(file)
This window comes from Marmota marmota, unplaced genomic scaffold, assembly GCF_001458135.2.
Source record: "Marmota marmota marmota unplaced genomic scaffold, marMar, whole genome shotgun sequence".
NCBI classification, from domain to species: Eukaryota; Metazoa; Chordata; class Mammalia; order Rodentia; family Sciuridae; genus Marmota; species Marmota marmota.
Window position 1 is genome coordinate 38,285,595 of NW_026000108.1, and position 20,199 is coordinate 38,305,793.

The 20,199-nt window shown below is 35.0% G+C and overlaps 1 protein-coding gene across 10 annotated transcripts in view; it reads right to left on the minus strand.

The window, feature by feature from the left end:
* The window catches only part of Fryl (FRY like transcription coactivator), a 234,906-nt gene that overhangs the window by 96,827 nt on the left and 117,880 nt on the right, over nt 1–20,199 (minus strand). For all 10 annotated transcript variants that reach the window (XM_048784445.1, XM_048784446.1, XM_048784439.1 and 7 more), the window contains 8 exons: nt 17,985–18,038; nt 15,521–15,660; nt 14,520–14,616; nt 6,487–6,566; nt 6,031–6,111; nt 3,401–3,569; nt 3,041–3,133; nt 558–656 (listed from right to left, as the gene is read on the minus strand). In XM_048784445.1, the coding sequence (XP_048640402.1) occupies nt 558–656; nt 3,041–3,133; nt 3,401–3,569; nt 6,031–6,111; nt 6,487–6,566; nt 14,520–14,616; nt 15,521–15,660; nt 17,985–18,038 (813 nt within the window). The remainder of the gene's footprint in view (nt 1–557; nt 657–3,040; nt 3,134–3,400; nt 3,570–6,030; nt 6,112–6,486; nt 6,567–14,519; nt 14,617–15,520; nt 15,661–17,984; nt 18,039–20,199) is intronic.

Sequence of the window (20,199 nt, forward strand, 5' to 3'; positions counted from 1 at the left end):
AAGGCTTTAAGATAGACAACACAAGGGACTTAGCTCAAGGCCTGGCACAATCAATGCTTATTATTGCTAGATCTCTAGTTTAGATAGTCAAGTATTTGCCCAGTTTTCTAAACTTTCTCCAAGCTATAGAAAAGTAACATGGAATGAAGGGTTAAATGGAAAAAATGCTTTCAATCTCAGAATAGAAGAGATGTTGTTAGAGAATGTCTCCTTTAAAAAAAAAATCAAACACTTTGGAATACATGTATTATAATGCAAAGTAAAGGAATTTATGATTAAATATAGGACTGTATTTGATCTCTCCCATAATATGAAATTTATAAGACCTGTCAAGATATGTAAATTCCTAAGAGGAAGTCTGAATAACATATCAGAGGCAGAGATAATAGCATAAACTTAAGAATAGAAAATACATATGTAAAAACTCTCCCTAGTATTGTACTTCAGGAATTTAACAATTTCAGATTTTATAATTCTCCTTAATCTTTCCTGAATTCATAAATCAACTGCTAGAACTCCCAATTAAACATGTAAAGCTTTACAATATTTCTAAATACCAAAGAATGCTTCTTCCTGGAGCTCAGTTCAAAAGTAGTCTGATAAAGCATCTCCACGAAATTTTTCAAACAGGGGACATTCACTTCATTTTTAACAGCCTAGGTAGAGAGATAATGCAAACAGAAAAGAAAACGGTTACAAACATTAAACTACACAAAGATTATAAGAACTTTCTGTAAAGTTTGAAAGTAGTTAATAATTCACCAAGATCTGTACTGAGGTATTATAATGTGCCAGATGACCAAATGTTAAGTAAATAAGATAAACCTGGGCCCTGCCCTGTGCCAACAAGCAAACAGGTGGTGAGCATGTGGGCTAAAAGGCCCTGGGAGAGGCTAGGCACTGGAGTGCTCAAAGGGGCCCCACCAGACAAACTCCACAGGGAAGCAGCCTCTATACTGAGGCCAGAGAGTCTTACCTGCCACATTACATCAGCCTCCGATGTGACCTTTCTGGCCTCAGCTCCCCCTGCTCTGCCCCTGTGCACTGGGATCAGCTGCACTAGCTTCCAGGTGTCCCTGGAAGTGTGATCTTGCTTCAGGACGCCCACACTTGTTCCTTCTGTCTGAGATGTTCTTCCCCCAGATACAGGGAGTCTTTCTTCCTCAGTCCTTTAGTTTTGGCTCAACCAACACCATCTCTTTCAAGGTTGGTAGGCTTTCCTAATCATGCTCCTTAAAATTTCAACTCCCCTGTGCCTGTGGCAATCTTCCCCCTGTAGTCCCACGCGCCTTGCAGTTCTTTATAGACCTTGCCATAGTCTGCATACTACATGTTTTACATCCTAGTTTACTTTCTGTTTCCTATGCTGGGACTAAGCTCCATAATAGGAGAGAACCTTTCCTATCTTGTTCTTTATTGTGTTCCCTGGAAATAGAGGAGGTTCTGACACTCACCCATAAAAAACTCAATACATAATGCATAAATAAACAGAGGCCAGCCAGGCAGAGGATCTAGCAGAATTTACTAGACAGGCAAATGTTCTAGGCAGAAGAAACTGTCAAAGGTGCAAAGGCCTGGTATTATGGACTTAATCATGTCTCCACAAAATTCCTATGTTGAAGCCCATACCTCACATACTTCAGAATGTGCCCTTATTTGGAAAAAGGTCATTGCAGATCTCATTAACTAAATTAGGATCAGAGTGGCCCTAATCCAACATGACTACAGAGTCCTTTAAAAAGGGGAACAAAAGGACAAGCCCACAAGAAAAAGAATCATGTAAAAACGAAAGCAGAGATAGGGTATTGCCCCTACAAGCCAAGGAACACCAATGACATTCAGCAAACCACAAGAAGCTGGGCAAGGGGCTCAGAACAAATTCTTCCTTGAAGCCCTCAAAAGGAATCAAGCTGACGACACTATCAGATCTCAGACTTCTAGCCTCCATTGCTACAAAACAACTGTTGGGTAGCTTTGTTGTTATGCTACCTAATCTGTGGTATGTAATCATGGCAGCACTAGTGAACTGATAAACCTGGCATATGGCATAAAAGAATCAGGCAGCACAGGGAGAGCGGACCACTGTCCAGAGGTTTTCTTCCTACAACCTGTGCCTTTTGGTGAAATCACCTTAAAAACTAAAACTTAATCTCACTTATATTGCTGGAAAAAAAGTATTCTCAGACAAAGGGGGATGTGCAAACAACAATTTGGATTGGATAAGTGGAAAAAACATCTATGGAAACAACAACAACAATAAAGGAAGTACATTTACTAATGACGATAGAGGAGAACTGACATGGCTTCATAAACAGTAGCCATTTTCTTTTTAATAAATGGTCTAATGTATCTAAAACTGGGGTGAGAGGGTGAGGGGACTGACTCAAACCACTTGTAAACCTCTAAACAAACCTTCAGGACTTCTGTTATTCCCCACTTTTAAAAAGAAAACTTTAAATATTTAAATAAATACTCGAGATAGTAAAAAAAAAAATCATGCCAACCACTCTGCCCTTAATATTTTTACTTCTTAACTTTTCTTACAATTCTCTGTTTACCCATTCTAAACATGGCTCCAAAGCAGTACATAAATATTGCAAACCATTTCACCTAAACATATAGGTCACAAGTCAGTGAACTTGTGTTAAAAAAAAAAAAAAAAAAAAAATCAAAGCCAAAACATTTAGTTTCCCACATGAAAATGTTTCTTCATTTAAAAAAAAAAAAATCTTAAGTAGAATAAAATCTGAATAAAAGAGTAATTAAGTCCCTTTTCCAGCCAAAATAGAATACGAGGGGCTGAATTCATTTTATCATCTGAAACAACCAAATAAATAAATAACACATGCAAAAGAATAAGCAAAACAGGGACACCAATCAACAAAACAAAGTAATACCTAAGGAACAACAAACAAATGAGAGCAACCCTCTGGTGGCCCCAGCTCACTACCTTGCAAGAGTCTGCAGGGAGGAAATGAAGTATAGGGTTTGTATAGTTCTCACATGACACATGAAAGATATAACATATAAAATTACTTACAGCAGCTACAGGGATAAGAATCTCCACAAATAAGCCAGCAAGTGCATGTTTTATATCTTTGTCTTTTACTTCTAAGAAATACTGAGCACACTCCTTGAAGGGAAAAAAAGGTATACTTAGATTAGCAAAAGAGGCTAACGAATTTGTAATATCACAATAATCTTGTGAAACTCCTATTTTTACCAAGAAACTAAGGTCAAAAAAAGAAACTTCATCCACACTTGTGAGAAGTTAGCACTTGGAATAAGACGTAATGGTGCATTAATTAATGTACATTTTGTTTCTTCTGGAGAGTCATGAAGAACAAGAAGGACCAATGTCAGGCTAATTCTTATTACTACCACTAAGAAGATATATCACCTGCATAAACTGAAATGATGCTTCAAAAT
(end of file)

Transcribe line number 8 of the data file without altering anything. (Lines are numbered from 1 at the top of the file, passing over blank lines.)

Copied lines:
Sequence of the window (20,199 nt, forward strand, 5' to 3'; positions counted from 1 at the left end):